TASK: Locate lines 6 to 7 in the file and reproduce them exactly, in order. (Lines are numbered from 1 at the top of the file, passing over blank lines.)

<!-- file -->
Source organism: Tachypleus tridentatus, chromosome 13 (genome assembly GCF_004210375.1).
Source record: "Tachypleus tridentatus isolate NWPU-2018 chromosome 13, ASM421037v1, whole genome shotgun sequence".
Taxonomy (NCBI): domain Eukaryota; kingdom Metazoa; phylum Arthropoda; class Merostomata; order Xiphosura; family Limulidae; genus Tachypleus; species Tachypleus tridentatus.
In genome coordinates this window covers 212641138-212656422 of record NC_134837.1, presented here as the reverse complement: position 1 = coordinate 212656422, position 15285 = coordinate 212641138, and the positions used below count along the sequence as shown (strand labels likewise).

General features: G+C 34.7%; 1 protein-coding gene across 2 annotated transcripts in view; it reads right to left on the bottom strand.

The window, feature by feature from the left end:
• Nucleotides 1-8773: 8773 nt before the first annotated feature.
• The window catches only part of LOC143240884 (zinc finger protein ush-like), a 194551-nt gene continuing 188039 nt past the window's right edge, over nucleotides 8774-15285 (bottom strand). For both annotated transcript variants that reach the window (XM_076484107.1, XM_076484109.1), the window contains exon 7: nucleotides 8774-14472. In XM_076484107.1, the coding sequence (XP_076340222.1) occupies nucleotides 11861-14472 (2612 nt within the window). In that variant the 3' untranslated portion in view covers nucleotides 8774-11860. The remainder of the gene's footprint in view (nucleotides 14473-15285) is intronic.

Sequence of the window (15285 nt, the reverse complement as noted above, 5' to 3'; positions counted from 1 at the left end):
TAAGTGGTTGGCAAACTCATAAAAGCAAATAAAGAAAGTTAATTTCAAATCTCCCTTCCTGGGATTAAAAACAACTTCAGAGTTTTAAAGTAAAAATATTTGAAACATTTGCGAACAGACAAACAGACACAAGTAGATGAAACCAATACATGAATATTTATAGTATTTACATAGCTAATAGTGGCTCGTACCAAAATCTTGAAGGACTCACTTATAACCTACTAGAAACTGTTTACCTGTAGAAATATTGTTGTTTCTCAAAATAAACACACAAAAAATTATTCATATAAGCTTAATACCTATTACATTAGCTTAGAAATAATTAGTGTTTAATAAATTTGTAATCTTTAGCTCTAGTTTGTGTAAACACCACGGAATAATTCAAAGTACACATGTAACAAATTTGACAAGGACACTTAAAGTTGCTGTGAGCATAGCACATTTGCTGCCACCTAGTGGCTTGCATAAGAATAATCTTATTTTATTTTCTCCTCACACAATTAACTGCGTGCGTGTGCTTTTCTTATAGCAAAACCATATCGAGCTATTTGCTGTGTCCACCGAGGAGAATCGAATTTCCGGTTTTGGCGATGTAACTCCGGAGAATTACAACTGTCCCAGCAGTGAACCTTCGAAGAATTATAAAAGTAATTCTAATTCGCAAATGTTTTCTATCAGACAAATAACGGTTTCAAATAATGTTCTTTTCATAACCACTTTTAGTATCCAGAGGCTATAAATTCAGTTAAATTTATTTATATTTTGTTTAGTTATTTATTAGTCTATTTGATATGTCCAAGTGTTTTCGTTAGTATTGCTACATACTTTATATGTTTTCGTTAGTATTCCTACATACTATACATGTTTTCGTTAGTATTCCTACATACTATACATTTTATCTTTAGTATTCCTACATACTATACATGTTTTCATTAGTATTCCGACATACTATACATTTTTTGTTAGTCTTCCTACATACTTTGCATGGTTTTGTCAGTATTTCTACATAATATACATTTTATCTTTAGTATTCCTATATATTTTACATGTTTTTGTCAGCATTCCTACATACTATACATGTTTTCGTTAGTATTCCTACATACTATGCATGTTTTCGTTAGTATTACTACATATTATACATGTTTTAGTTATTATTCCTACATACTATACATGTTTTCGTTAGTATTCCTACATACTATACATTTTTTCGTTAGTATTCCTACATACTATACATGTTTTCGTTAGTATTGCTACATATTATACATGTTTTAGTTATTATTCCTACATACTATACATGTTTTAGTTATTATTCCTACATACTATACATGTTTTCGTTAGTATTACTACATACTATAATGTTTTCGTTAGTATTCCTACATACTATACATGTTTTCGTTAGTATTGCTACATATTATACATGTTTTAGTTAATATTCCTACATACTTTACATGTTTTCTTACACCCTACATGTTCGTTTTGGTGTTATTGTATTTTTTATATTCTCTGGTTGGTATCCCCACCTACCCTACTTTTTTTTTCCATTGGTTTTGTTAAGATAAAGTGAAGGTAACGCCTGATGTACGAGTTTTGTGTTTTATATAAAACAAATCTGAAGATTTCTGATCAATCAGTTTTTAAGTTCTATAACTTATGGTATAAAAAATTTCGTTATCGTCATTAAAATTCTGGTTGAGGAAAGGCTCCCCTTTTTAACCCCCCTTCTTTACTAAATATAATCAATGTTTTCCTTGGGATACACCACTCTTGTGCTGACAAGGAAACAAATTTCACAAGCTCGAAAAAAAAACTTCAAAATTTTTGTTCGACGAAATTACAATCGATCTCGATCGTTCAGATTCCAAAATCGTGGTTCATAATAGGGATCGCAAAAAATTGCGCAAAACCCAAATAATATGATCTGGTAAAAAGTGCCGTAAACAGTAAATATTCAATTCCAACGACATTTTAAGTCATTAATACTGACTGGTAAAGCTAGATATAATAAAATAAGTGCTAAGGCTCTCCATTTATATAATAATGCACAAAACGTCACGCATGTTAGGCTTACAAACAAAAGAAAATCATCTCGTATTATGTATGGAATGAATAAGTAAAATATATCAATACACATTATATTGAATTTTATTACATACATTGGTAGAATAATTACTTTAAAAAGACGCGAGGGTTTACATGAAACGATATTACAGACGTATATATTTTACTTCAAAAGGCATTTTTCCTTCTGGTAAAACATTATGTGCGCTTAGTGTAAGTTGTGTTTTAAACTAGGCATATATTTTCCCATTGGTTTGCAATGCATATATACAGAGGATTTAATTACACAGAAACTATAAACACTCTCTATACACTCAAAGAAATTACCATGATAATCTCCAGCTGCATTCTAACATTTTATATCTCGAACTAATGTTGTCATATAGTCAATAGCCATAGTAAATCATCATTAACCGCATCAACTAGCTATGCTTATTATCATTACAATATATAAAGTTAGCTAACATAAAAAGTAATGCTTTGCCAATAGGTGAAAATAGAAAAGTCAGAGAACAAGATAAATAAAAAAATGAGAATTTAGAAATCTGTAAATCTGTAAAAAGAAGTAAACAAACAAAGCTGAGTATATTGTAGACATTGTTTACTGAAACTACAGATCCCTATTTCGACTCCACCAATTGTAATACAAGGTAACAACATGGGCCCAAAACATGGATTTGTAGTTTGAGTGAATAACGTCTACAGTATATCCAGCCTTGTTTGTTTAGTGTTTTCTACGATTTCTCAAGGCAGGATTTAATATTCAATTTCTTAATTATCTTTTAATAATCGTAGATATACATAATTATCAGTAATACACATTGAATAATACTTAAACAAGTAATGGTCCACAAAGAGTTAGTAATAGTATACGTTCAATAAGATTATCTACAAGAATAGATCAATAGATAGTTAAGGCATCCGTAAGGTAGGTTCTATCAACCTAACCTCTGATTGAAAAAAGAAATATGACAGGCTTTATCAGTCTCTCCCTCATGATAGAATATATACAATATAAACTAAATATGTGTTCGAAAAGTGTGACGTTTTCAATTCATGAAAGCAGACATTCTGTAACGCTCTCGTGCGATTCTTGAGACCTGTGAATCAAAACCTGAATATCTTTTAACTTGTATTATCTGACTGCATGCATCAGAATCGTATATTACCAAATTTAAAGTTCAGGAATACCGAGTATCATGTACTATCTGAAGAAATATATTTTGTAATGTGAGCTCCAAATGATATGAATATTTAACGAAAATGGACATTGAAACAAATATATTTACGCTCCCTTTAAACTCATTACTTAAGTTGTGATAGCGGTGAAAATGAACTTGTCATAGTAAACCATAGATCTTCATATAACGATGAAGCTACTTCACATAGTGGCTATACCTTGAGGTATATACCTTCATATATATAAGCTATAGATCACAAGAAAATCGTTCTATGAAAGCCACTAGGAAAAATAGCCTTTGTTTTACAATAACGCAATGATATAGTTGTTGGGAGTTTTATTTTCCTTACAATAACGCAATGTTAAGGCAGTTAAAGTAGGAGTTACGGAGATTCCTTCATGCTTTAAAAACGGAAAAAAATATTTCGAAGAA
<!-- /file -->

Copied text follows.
The window, feature by feature from the left end:
• Nucleotides 1-8773: 8773 nt before the first annotated feature.